A two-hour workshop is devoted to two sounds only: dom and tak – the pillars of Egyptian music. The dom and tak class is structured to prove a point, as solidly as in a dissertation: drum beats are more than a rhythmic pattern – they express emotion.
And to make us get the point, Sarah has us kneel at every low note – dom – and elevate and blow a kiss at every high – tak. Twenty women from 24 to 60 in respectable jobs hold hands, get on their toes and smack every time they hear a tak.
Some of us have only been dancing for months, yet we take classes on entrances and exits from the stage, as if we were to perform on a boat on the Nile any time soon.
“You are a gift for the audience. Look them in the eyes and give them the present of your moves.” This is a course on how to feel like a prima donna.
And it does not matter that we are learning how to become a femme fatale while wearing pyjama bottoms. You may forget how to do double hip drops, but the confidence you acquire as you dance in this amphitheatre will become your life-long souvenir from Hydra.
In the breaks between classes we go to the beach; one of the girls drums on the rocks, others improvise synchronised swimming as they repeat movements of our choreography in the sea.
At the end of the season, Vlychos offers the privilege of having an empty beach all to yourself.
Lunch and dinner are at Marina’s — ‘the best cook in Hydra’ — proclaims Corinna. As we eat on the terrace, you can peep into the kitchen, where Marina’s husband, in shorts and a white vest, eats the same meal as us, only with three times as much bread. This is true family food.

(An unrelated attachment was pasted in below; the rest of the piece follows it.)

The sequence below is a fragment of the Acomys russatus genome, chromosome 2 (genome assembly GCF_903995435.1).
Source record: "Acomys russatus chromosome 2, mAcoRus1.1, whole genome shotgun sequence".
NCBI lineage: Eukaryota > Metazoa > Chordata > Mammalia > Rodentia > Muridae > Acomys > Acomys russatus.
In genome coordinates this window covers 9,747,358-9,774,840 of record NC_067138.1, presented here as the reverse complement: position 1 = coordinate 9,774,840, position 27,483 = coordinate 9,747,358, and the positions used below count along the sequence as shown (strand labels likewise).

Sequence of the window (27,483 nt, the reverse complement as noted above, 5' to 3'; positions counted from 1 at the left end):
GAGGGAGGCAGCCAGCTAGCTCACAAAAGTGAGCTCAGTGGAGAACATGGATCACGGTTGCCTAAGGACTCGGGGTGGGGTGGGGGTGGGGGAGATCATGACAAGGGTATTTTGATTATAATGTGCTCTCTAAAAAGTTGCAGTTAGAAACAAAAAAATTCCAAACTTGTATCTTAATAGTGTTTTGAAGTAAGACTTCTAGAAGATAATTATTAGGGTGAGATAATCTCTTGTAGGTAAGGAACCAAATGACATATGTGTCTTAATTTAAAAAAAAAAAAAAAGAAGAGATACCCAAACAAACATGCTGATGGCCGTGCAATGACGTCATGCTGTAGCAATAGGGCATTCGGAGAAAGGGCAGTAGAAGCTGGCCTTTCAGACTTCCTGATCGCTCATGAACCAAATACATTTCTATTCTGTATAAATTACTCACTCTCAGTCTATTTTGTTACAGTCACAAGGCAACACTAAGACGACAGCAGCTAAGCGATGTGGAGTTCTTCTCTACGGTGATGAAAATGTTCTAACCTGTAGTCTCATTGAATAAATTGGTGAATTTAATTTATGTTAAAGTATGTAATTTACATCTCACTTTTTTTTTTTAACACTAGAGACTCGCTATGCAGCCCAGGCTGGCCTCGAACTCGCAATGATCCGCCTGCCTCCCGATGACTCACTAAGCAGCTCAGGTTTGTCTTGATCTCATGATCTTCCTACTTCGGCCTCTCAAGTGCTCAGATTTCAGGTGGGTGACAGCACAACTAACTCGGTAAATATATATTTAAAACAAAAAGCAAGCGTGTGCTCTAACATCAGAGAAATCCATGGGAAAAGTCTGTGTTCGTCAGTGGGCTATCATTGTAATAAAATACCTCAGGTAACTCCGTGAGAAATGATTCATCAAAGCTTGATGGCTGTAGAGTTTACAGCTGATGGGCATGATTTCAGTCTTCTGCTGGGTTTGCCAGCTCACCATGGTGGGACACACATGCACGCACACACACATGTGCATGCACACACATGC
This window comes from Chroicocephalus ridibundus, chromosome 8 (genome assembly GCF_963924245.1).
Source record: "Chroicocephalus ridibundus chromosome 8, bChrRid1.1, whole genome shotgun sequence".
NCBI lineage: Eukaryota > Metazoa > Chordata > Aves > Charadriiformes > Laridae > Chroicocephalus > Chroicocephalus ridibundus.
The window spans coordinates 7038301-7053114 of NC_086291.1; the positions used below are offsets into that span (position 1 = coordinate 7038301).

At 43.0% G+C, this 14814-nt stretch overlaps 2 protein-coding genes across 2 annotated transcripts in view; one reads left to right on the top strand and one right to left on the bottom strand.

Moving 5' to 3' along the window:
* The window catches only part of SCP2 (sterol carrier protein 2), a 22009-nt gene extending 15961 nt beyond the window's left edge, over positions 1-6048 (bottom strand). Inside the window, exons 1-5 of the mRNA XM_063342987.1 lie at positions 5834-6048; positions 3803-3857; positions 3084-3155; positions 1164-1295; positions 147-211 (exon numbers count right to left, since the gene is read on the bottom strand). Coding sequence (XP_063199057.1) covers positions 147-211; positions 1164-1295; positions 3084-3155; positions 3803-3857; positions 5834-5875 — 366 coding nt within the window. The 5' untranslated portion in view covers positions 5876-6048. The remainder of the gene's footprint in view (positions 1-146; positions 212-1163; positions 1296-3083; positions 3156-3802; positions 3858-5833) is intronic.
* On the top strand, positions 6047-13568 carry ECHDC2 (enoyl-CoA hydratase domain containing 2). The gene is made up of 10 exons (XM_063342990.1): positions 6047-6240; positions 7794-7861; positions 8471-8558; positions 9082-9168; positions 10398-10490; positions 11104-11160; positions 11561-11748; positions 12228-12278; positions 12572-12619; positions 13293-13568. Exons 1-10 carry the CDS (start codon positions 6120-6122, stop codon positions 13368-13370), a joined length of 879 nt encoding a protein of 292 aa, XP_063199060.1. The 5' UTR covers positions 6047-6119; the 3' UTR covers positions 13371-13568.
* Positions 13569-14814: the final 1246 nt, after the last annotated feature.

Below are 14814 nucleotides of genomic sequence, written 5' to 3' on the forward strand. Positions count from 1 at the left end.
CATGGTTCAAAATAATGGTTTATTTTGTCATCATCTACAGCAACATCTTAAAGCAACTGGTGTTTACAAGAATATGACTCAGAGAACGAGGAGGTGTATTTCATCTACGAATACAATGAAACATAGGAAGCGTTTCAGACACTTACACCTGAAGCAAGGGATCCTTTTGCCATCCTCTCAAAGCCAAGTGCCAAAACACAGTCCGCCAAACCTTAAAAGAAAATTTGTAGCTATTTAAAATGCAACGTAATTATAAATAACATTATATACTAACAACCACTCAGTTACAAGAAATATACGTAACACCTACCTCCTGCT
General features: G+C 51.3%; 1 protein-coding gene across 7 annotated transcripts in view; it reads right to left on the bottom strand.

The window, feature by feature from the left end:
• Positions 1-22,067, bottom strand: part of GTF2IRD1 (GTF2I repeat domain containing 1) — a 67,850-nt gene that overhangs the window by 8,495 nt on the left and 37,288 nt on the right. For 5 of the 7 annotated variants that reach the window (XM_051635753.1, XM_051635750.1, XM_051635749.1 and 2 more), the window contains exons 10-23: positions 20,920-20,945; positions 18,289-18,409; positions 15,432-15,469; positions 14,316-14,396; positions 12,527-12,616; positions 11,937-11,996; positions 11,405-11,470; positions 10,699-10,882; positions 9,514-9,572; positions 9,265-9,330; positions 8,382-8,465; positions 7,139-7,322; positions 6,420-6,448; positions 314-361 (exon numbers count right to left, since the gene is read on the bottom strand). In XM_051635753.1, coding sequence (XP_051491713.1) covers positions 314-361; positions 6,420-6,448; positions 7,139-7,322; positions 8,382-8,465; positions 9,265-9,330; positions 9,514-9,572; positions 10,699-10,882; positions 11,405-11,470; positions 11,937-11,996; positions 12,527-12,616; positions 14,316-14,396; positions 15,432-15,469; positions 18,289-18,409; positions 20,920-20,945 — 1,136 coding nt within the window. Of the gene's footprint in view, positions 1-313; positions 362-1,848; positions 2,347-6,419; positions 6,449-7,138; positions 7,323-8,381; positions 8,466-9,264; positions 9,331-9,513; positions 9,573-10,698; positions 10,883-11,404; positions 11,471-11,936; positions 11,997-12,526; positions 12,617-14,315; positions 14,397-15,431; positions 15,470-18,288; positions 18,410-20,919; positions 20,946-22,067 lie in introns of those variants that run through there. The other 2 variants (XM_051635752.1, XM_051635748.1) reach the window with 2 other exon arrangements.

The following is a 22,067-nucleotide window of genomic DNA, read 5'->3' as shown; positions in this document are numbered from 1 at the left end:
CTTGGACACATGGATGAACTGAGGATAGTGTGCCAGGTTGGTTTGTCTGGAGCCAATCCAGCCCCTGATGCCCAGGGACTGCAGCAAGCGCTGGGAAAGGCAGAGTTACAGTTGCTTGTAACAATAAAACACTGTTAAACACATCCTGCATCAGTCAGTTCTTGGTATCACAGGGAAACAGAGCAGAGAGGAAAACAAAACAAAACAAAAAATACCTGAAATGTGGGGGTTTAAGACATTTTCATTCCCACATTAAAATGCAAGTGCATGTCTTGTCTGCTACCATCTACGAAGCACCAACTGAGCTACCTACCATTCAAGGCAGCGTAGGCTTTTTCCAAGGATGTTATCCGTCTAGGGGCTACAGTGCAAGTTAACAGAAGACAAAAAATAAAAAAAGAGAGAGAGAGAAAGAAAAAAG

If you run out of toothpaste or just want to see new faces, the mountain track to Hydra Town will feel like an escape. Jewelry shops and supermarkets, where ‘super’ refers to prices rather than size, remind you this is a town with a high density of the rich and famous.
Hydra has a surprising number of museums for a small island; on our day off, I head to one of them and find I am not particularly interested in the exhibits, but I stand in long contemplation at the ones under the air conditioning.
The democracy of movement
On the last night of our stay in Vlychos, we perform our choreographies in the amphitheater: full moon shining over us, the sea as a backdrop.
The whole village is invited, and it comfortably sits on the seven tiers of seats: a dozen people, from children to the elderly. This dance show must be the highlight of the year in Vlychos, and spectators seem to genuinely enjoy it.
We finally put away our sarongs and flip-flops; heavy make up and contact lenses on. Some of us are really hard to recognise: the transformation into a prima donna is complete.
After our performances, the villagers hit the stage: Greek music is playing and they start dancing in circles. The enjoyment of the music is real and the dance totally spontaneous.
The contrast with our belly dance performances is stark: our carefully constructed choreographies and triumphant divas’ solos clash with the apparent simplicity of Greek steps.
By the end of a kalamatianos you will have realised how deceiving this simplicity can be: the springing movements and the high speed make dancing feel almost like an Olympic discipline.
Greece seems to have invented democracy first, and then applied it to dance: everybody knows the steps, and everybody joins in, regardless of age.
With a sequined Turkish costume on, I watch English ladies with a hip scarf dance a sirtaki in a frenzy: admittedly, you also have to be a little eccentric to spend your holidays here.
Lorena Di Nola is an Italian translator and writer based in the UK, passionate about life in London and Oriental dances.